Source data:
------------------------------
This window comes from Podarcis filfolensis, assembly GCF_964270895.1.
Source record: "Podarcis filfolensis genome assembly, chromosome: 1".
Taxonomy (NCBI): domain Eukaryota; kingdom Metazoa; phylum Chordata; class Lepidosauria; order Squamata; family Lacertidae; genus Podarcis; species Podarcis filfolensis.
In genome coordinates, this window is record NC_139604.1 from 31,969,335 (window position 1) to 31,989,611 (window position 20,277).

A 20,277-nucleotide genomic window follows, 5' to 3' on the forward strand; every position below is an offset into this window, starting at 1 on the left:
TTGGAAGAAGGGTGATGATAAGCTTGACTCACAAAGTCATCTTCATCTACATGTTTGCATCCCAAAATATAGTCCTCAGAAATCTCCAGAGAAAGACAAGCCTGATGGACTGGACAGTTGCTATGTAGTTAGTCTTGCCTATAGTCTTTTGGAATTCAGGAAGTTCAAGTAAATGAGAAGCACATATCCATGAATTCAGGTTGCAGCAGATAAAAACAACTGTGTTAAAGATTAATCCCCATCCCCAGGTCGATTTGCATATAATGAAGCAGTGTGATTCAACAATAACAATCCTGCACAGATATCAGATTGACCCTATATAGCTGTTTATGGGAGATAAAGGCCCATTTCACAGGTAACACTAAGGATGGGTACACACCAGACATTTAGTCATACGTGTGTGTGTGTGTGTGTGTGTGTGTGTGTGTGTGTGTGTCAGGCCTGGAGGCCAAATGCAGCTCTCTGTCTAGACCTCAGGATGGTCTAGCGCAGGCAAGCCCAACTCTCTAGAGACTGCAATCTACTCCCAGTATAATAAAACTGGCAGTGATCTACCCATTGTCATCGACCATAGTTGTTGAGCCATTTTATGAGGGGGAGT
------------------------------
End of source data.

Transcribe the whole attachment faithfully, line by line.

This window comes from Podarcis filfolensis, assembly GCF_964270895.1.
Source record: "Podarcis filfolensis genome assembly, chromosome: 1".
Taxonomy (NCBI): domain Eukaryota; kingdom Metazoa; phylum Chordata; class Lepidosauria; order Squamata; family Lacertidae; genus Podarcis; species Podarcis filfolensis.
In genome coordinates, this window is record NC_139604.1 from 31,969,335 (window position 1) to 31,989,611 (window position 20,277).

A 20,277-nucleotide genomic window follows, 5' to 3' on the forward strand; every position below is an offset into this window, starting at 1 on the left:
TTGGAAGAAGGGTGATGATAAGCTTGACTCACAAAGTCATCTTCATCTACATGTTTGCATCCCAAAATATAGTCCTCAGAAATCTCCAGAGAAAGACAAGCCTGATGGACTGGACAGTTGCTATGTAGTTAGTCTTGCCTATAGTCTTTTGGAATTCAGGAAGTTCAAGTAAATGAGAAGCACATATCCATGAATTCAGGTTGCAGCAGATAAAAACAACTGTGTTAAAGATTAATCCCCATCCCCAGGTCGATTTGCATATAATGAAGCAGTGTGATTCAACAATAACAATCCTGCACAGATATCAGATTGACCCTATATAGCTGTTTATGGGAGATAAAGGCCCATTTCACAGGTAACACTAAGGATGGGTACACACCAGACATTTAGTCATACGTGTGTGTGTGTGTGTGTGTGTGTGTGTGTGTGTGTGTGTCAGGCCTGGAGGCCAAATGCAGCTCTCTGTCTAGACCTCAGGATGGTCTAGCGCAGGCAAGCCCAACTCTCTAGAGACTGCAATCTACTCCCAGTATAATAAAACTGGCAGTGATCTACCCATTGTCATCGACCATAGTTGTTGAGCCATTTTATGAGGGGGAGT